By David Amoruso for Gangsters Inc.
Irish mob boss Thomas “Bomber” Kavanagh was sentenced to 21 years in prison on Monday. He had pleaded guilty to drug conspiracy and money laundering charges. Authorities claim Kavanagh was a high-ranking leader within Dublin’s Kinahan Clan and was tasked with leading the group’s operations in the United Kingdom.
54-year-old Kavanagh was said to be involved in organizing the importation of multi-million pound drug shipments. He lived with his family in a fortified mansion, complete with reinforced doors and bulletproof glass, in Tamworth, Staffordshire, from where he ran his criminal empire.
When the National Crime Agency (NCA) raided the property in January 2019, officers found numerous weapons, including an illegal stun gun for which he was eventually given a three-year jail sentence.
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Officers also seized cash worth around £35,000 in various denominations, including sterling, euros and Emirati dirhams, which had been stuffed into drawers, bags and down the back of sofa cushions.
The raid was part of a wider investigation to dismantle his drugs empire, with NCA officers also targeting his associates – Dublin-born brothers-in-law Gary Vickery, 39, and Daniel Canning , 43. NCA investigators were able to evidence their involvement in large scale drug shipments worth around £30 million at UK street value, as well as movements of cash and firearms.
Kavanagh, Canning and Vickery all admitted conspiring to import class A and B drugs, and money laundering, while Canning also admitted possessing a firearm and ammunition. Yesterday, Canning was jailed for 19 ½ years, and Vickery got a 20-year sentence.
The NCA’s investigation into Kavanagh’s network began in early 2016. In January 2017 Irish police linked a number of seizures of drugs and weapons to Midlands-based freight and logistics firms linked to Canning, Vickery and a third Irish man named Martin Byrne.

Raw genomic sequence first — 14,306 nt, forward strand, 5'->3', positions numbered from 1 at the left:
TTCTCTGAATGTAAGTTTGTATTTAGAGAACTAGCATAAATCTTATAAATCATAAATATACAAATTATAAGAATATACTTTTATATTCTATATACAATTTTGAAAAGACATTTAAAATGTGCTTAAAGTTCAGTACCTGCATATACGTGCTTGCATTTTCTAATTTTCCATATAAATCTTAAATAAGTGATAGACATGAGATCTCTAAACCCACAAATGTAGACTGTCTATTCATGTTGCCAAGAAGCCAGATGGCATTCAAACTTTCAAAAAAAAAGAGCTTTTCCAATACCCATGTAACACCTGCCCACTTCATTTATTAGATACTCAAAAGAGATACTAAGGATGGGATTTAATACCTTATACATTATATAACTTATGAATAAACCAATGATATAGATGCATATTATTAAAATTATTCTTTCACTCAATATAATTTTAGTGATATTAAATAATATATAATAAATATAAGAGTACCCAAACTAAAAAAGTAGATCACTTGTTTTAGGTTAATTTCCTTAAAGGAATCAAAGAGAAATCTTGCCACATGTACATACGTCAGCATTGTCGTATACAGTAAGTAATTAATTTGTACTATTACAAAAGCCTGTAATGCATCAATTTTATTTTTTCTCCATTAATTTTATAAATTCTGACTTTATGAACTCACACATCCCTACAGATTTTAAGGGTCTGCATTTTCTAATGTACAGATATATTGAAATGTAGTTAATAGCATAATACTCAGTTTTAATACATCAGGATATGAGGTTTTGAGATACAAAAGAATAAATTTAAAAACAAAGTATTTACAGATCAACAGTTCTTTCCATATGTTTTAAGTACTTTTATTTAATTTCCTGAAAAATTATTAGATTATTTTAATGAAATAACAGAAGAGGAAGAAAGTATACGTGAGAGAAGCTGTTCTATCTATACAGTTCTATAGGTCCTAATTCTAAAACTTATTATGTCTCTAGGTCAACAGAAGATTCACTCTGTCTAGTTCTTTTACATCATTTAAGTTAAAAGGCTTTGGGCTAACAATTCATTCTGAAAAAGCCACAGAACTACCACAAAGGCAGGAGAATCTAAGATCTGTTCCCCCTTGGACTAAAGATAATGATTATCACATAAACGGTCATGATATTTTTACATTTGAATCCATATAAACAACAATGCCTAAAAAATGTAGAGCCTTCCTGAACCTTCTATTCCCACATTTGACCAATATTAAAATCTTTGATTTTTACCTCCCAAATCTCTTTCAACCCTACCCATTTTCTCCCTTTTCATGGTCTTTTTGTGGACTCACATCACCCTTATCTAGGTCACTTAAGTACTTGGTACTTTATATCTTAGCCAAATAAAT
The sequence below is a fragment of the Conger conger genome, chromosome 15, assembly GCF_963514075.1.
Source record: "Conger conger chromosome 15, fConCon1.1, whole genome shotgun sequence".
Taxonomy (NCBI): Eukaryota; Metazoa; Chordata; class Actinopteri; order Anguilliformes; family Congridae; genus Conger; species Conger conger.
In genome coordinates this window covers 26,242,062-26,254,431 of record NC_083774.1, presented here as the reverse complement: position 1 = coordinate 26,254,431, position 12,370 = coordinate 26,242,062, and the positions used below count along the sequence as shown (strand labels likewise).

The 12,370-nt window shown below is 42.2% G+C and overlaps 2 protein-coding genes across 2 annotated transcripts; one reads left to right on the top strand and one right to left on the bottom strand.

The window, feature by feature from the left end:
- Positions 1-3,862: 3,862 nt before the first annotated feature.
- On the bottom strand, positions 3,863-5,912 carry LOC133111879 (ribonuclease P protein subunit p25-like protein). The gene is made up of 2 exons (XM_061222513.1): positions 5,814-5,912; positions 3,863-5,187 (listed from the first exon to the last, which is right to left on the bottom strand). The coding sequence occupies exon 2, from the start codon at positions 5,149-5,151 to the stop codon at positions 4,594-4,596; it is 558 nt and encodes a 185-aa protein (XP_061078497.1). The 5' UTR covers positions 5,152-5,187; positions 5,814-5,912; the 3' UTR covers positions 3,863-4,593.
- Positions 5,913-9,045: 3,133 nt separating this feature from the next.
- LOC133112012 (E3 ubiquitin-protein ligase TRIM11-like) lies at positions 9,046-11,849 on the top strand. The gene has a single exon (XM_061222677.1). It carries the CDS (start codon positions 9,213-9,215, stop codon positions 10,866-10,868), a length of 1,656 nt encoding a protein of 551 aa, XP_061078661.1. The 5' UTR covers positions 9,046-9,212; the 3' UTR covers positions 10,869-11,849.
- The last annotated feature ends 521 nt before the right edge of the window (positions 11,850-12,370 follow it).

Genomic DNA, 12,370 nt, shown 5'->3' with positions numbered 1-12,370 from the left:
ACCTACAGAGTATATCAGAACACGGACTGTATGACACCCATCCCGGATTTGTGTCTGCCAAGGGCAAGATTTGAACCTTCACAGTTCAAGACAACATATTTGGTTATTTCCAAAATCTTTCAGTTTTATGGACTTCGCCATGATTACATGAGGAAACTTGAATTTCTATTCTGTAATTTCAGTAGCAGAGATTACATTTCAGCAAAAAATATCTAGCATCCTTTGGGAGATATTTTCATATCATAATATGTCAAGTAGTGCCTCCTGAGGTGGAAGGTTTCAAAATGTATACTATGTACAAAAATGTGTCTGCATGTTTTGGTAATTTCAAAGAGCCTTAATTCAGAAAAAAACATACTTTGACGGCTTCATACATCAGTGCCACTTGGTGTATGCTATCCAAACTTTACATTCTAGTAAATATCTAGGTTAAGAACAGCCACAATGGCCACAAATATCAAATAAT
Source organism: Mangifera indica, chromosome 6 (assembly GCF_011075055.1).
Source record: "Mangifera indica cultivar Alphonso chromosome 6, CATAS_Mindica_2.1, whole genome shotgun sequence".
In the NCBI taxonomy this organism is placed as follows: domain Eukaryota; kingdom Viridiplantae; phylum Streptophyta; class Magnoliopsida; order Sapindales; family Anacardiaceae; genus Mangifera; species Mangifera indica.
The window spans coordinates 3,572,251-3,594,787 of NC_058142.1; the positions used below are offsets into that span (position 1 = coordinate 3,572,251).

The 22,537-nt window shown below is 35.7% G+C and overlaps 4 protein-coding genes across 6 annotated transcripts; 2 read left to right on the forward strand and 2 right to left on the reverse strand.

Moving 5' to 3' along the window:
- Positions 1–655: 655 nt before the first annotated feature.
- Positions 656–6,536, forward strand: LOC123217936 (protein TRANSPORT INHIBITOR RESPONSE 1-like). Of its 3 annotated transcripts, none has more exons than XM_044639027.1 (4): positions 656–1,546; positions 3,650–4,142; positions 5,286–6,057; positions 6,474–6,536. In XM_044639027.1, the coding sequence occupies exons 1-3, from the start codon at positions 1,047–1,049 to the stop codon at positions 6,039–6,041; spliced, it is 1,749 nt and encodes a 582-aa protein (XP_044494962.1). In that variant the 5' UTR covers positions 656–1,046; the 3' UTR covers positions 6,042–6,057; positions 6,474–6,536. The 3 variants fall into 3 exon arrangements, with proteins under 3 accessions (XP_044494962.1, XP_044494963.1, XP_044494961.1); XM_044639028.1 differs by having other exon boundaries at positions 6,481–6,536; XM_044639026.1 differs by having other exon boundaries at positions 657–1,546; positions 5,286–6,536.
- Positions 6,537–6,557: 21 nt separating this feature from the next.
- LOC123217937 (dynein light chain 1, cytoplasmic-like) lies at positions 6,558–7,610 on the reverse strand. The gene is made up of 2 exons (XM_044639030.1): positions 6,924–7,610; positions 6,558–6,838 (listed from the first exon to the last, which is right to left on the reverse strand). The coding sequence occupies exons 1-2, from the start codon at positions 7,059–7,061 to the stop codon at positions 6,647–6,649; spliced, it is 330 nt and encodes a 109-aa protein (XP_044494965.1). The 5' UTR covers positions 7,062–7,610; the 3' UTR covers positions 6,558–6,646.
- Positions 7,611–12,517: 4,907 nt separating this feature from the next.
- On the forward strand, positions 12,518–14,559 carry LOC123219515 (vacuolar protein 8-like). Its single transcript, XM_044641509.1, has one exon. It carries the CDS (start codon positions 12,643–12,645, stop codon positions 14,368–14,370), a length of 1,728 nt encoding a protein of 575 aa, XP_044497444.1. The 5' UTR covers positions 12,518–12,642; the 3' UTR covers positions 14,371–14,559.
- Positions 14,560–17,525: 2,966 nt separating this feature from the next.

Vickery, Canning and Byrne were all arrested by the NCA in October 2017 following the seizure of 15 kilos of cocaine and more than 220 kilos of cannabis, found inside a six-ton industrial tarmac removal machine at Dover.
The drugs had been hidden inside the machine, which had a tracking device fitted and was due to be delivered to an industrial unit in Wolverhampton. This led NCA officers to raid two industrial units linked to the gang, one in Wolverhampton and one in Wednesbury.
In the Wednesbury address investigators found the shell of an industrial transformer, which still had traces of cocaine inside, as well as a black hold all containing a handgun and ammunition. Byrne’s DNA was found on the gun, and his fingerprints on the bag with was in. Investigators also found boxes full of tracking devices, identical to the one found on the machine seized at Dover.
Officers raided Vickery’s rented property in Boundary Lane, Solihull, where they recovered five 25 kilo barrels of boric acid powder – often used as a cocaine cutting agent – a cash counting machine, £43,000 sterling and 200,000 Euros cash.
Small amounts of cash and further phones and encrypted communications devices were found at Canning’s home in Dickens Heath. Information on those devices showed Kavanagh was heading up the criminal enterprise, with messages between the group referring to him as “the Gaffer”. He was also in contact with criminal contacts in Europe to orchestrate shipments.
Kavanagh was arrested at Birmingham Airport as he returned to the United Kingdom on January 12, 2019.
Communications between the group also provided evidence that they had been involved in at least four more drug importations prior to the Dover seizure in October 2017, bringing the estimated street value of cocaine importations by the group up to £23.4 million. Cannabis importations over the same period are estimated to have been worth around £6.4 million.
The trio pleaded guilty to the offences they were charged with in July 2020, though legal arguments, the Covid 19 pandemic and Vickery’s extradition from Lanzarote delayed their eventual sentencing. Martin Byrne died of cancer in August 2018 before he could be charged.
“Their main man in the UK”
“Kavanagh was a high ranking member of the Kinahan cartel, an organised crime group synonymous with acts of violence. He was their main man in the UK,” NCA Deputy Director of Investigations Matt Horne said. “Through their criminal connections overseas, his organisation was able to organise, import and distribute drugs worth many millions of pounds. These men considered themselves to be untouchable, but we were able to systematically dismantle the group and prove that this was not the case.”
Deputy Director Matt Horne added: “This investigation involved co-operation with An Garda Síochána in Ireland. We are determined to work together to target criminal networks impacting communities on both sides of the Irish sea. Our financial investigation into Kavanagh and his associates is ongoing, with a view to stripping them of any assets they have acquired through their criminality. This is not the end of our activity targeting this group.”
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